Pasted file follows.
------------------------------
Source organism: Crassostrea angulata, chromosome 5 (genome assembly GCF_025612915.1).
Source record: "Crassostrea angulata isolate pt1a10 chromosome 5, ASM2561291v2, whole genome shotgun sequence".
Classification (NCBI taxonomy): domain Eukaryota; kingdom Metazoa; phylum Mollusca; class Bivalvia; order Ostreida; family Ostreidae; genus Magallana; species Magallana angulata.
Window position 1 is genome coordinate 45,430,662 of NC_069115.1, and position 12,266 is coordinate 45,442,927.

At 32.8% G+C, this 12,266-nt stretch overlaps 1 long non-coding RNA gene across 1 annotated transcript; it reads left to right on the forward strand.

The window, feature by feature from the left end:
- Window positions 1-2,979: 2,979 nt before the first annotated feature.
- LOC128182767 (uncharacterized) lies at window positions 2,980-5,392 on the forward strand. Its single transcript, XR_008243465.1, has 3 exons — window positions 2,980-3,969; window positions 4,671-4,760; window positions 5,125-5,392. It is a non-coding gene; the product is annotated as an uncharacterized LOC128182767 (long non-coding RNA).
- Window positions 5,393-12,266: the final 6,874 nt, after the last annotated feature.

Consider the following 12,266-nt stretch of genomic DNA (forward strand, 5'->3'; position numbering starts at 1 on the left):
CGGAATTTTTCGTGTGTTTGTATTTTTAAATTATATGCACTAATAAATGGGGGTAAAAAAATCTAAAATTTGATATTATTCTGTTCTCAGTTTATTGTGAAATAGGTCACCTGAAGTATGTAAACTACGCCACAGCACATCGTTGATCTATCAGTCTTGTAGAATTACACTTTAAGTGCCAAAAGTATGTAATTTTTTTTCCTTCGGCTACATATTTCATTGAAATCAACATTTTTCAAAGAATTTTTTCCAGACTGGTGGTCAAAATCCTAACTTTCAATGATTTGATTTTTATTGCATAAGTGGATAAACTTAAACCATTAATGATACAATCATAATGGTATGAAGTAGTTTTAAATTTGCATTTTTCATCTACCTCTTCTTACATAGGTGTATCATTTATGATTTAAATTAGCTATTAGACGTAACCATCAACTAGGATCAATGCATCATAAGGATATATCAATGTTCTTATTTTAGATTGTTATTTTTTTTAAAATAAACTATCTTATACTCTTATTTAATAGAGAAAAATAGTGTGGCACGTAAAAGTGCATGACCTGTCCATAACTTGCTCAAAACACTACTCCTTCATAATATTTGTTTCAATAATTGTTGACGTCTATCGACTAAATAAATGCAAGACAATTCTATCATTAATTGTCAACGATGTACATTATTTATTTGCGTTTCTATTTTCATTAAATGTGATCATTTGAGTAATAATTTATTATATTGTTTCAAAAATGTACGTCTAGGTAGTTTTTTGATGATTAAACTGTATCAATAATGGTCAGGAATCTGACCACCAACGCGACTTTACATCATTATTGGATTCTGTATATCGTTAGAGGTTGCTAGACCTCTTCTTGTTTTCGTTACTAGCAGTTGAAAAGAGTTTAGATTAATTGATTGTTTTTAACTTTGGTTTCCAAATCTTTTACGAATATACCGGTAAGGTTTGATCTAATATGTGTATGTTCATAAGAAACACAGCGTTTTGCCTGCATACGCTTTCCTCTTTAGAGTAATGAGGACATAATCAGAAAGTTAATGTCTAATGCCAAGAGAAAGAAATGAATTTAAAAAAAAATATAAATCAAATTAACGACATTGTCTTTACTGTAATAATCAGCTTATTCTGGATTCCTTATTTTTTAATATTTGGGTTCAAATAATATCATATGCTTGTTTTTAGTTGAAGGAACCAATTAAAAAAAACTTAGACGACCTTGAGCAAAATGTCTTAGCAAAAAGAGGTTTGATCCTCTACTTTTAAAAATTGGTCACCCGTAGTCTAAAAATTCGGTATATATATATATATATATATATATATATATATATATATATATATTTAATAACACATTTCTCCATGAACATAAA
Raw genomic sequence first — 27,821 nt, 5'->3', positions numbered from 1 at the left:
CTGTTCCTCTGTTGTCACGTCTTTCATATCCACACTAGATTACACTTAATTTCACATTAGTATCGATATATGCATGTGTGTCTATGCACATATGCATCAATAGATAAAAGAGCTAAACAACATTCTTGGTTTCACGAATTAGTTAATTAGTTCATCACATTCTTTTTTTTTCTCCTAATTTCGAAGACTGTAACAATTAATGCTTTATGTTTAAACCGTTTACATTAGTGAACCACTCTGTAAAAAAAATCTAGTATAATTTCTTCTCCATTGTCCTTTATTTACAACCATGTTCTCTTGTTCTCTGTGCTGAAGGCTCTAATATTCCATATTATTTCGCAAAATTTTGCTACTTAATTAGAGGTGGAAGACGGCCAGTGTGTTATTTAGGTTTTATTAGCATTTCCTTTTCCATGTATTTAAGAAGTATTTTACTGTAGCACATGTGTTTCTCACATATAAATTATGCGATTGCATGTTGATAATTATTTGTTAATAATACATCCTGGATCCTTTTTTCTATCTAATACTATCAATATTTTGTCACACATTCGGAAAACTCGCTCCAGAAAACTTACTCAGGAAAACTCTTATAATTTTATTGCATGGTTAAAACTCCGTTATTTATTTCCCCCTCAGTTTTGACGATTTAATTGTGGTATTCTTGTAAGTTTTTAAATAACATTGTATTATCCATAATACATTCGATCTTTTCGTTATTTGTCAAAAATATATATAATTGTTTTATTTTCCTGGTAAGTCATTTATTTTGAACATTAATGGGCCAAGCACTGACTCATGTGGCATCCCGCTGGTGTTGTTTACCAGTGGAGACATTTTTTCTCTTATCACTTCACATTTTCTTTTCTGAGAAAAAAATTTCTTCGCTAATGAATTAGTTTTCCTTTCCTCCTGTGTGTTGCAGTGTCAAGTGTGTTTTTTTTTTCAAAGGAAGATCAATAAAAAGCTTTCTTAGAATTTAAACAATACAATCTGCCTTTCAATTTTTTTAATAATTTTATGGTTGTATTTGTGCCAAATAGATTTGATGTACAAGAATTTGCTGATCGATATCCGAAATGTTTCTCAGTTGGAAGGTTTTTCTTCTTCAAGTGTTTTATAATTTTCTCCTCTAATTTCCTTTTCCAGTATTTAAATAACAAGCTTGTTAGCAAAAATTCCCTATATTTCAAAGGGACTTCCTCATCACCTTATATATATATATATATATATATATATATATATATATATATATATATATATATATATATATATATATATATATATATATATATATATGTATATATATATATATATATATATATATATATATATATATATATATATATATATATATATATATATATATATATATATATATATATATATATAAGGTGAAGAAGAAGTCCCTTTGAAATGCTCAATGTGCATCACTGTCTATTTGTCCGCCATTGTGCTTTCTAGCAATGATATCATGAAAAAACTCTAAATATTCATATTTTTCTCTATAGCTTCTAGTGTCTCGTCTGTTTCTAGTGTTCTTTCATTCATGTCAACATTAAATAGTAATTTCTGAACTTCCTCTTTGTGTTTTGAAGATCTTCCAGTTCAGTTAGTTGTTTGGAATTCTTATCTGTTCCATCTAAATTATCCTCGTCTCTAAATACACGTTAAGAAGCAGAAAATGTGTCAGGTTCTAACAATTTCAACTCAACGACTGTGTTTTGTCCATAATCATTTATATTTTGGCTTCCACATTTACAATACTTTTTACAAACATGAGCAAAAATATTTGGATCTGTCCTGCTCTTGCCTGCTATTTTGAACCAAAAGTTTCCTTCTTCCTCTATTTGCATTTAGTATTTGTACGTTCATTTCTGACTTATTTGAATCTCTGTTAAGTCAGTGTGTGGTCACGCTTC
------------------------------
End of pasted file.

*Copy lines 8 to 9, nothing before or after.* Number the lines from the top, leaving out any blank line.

- LOC128182767 (uncharacterized) lies at window positions 2,980-5,392 on the forward strand. Its single transcript, XR_008243465.1, has 3 exons — window positions 2,980-3,969; window positions 4,671-4,760; window positions 5,125-5,392. It is a non-coding gene; the product is annotated as an uncharacterized LOC128182767 (long non-coding RNA).
- Window positions 5,393-12,266: the final 6,874 nt, after the last annotated feature.